Maybe that’s a bit of an overblown title, but after speaking with all of the literally tens of soccer fans around me, we’ve all agreed that all of our hopes for the future of USA Soccer hinge on this game.
Despite what a lot of people say, this morning’s 4-0 drubbing of Germany over Portugal only made that point more clear. After Ghana, our next match is Portugal. Portugal showed that not only are they beatable, but they’re a complete mess. Pepe is suspended after a ridiculous red card. Fabio Coentrão and Hugo Almeida both left with injuries and at least Coentrao is not expected to play the next game. Nani looked fast and skilled at the beginning while shooting up the right wing, but later seemed confused and ineffective. Cristiano Ronaldo could not save them, even though he does look match fit.
So with Portugal reeling, why does this game matter even more? Everyone’s been saying “if we can just get past Ghana…” Exactly like that, with nothing at the end. Then what? Hopefully a draw with Portugal, an expected loss to Germany, then go through on point differential if we’re lucky? No way. We have a specific reason to win today’s game–if Portugal plays as poorly as some think they might, with two wins the US would coast through the group and have a decently high seed. With a loss against Ghana, we’ll once again be clutching at straws and looking at every touch by Altidore as the magic bullet that will advance us to the next round.
Now, more than ever, we need to get past this Ghana jinx, take care of business against a supremely beatable team and focus on the possibly beatable team that we’ll be playing next.
What to Watch For
Is the scoring drought over, or were the two goals in the Nigeria game just a trickle to tease us? Jozy Altidore went 6 months without a goal. SIX MONTHS. That’s a striker we’re talking about. He’s good at hold-up play, but we can’t rely on just that. He’s going to need to get that boot back to its previous form and sink a few during the tournament for us to have any chance.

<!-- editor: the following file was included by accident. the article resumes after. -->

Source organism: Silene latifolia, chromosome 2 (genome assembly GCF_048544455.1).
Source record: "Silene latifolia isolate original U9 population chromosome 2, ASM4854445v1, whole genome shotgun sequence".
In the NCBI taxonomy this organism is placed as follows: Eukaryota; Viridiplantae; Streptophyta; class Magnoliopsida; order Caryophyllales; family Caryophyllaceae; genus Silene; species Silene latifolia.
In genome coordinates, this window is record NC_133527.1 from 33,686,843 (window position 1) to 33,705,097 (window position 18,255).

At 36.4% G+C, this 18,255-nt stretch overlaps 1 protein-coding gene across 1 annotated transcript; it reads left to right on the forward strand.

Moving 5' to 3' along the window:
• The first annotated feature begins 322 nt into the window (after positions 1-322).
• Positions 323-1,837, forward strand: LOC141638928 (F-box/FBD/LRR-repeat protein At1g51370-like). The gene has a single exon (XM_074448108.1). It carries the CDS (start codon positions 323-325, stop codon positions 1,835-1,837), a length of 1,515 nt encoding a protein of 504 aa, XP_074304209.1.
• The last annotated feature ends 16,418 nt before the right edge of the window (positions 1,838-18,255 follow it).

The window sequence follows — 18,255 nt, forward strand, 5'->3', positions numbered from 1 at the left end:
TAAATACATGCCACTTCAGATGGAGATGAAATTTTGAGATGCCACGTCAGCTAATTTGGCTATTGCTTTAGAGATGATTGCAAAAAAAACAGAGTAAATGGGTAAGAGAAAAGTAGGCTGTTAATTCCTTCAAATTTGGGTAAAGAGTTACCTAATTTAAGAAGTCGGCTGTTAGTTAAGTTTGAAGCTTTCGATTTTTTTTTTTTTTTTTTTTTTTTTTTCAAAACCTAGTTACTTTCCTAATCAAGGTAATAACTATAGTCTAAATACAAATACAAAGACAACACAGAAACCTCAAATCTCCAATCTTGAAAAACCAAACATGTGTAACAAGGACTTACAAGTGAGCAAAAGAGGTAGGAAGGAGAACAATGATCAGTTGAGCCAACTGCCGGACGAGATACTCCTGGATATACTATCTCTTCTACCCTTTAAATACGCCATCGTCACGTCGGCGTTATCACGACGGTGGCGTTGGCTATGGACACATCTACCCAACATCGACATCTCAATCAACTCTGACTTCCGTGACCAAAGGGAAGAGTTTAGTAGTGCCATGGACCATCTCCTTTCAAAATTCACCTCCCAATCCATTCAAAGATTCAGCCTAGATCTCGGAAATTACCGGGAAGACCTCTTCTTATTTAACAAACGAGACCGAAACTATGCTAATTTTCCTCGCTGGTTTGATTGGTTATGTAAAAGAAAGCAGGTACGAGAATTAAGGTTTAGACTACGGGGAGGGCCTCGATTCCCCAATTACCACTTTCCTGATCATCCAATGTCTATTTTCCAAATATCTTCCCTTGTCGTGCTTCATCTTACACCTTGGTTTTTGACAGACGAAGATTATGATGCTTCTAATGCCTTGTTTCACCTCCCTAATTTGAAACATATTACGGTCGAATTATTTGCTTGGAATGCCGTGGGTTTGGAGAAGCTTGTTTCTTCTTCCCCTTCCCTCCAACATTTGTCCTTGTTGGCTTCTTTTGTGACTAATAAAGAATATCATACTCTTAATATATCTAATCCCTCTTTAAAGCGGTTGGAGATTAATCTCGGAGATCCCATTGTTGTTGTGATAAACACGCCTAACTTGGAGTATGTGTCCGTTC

GK Tim Howard is going to have a lot of work ahead of him. He’s up to the task, both in European club play and international games. No worries there, but if something does go wrong, his backup Brad Guzan is more than capable, and many think he could be starting.
3. The Brothers Ayew
Ghanaians André and Jordan Ayew, playing at left and right wing respectively, are fast and can rip through our outside defenders. If Fabian Johnson makes too many attacking runs, Jordan can take clearly take advantage on the counter. Watch their speed and you’ll see.
4. The Christmas Tree vs. The Diamond
Going through the warmup games for the US, Klinsmann had a problem on how to play his midfielders. Two guys who would normally play in the same spot have very different styles–Kyle Beckerman is more of a defensive/holding midfielder, while Jermaine Jones likes to mix things up on the top but has a tendency to find himself out of position on the counter. With the “christmas tree” formation (4-3-2-1), both of them were able to play to their strengths. There’s a possibility that they may go back to the diamond (4-1-2-1-2) for the start of the game, but don’t be surprised if they mix it up by halftime if things aren’t going their way.
There’s something about coach Jurgen Klinsmann that blows me away every time I see him on the sidelines. He’s just a powerful force that deserves, and gets, respect from both his players and the other team. However, he’s also a loose cannon. I can see him getting sent off at some point during this tournament for lambasting the referees (as happened against Honduras).
Featured image courtesy of: Colorfulworldcup.com
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